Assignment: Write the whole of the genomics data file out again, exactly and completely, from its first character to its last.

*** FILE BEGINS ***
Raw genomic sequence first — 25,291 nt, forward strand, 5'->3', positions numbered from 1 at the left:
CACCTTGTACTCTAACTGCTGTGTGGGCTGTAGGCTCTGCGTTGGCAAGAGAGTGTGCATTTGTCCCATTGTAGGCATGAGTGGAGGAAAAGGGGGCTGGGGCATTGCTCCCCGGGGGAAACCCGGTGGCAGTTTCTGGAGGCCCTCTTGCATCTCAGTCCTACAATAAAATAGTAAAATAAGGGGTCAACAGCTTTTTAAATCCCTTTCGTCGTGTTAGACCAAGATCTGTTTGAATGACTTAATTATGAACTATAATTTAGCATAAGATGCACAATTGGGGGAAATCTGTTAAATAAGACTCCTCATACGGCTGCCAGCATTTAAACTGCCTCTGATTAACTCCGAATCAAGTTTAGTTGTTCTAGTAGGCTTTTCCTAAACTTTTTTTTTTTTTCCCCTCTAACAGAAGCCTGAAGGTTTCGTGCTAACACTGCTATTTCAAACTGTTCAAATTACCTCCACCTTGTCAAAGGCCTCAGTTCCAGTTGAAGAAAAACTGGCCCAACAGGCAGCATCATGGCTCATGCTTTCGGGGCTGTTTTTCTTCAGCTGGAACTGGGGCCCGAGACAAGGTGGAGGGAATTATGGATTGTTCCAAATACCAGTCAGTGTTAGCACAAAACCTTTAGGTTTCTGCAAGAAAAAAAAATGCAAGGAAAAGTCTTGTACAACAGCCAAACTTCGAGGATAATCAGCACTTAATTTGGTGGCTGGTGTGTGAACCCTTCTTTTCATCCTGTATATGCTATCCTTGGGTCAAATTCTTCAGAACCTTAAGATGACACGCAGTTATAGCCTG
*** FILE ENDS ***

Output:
Raw genomic sequence first — 25,291 nt, forward strand, 5'->3', positions numbered from 1 at the left:
CACCTTGTACTCTAACTGCTGTGTGGGCTGTAGGCTCTGCGTTGGCAAGAGAGTGTGCATTTGTCCCATTGTAGGCATGAGTGGAGGAAAAGGGGGCTGGGGCATTGCTCCCCGGGGGAAACCCGGTGGCAGTTTCTGGAGGCCCTCTTGCATCTCAGTCCTACAATAAAATAGTAAAATAAGGGGTCAACAGCTTTTTAAATCCCTTTCGTCGTGTTAGACCAAGATCTGTTTGAATGACTTAATTATGAACTATAATTTAGCATAAGATGCACAATTGGGGGAAATCTGTTAAATAAGACTCCTCATACGGCTGCCAGCATTTAAACTGCCTCTGATTAACTCCGAATCAAGTTTAGTTGTTCTAGTAGGCTTTTCCTAAACTTTTTTTTTTTTTCCCCTCTAACAGAAGCCTGAAGGTTTCGTGCTAACACTGCTATTTCAAACTGTTCAAATTACCTCCACCTTGTCAAAGGCCTCAGTTCCAGTTGAAGAAAAACTGGCCCAACAGGCAGCATCATGGCTCATGCTTTCGGGGCTGTTTTTCTTCAGCTGGAACTGGGGCCCGAGACAAGGTGGAGGGAATTATGGATTGTTCCAAATACCAGTCAGTGTTAGCACAAAACCTTTAGGTTTCTGCAAGAAAAAAAAATGCAAGGAAAAGTCTTGTACAACAGCCAAACTTCGAGGATAATCAGCACTTAATTTGGTGGCTGGTGTGTGAACCCTTCTTTTCATCCTGTATATGCTATCCTTGGGTCAAATTCTTCAGAACCTTAAGATGACACGCAGTTATAGCCTG